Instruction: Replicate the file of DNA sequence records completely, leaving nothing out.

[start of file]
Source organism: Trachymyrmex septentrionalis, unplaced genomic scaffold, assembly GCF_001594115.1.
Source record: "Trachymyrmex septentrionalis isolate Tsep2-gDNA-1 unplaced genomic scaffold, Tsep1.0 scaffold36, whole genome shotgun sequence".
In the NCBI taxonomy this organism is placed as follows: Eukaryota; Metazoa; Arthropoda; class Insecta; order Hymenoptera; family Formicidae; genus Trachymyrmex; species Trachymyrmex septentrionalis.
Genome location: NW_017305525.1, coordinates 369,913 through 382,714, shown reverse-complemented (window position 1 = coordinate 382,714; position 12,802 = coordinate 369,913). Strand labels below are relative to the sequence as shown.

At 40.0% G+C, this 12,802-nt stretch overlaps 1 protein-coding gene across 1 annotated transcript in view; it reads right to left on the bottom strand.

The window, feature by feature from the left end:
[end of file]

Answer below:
Source organism: Trachymyrmex septentrionalis, unplaced genomic scaffold, assembly GCF_001594115.1.
Source record: "Trachymyrmex septentrionalis isolate Tsep2-gDNA-1 unplaced genomic scaffold, Tsep1.0 scaffold36, whole genome shotgun sequence".
In the NCBI taxonomy this organism is placed as follows: Eukaryota; Metazoa; Arthropoda; class Insecta; order Hymenoptera; family Formicidae; genus Trachymyrmex; species Trachymyrmex septentrionalis.
Genome location: NW_017305525.1, coordinates 369,913 through 382,714, shown reverse-complemented (window position 1 = coordinate 382,714; position 12,802 = coordinate 369,913). Strand labels below are relative to the sequence as shown.

At 40.0% G+C, this 12,802-nt stretch overlaps 1 protein-coding gene across 1 annotated transcript in view; it reads right to left on the bottom strand.

The window, feature by feature from the left end: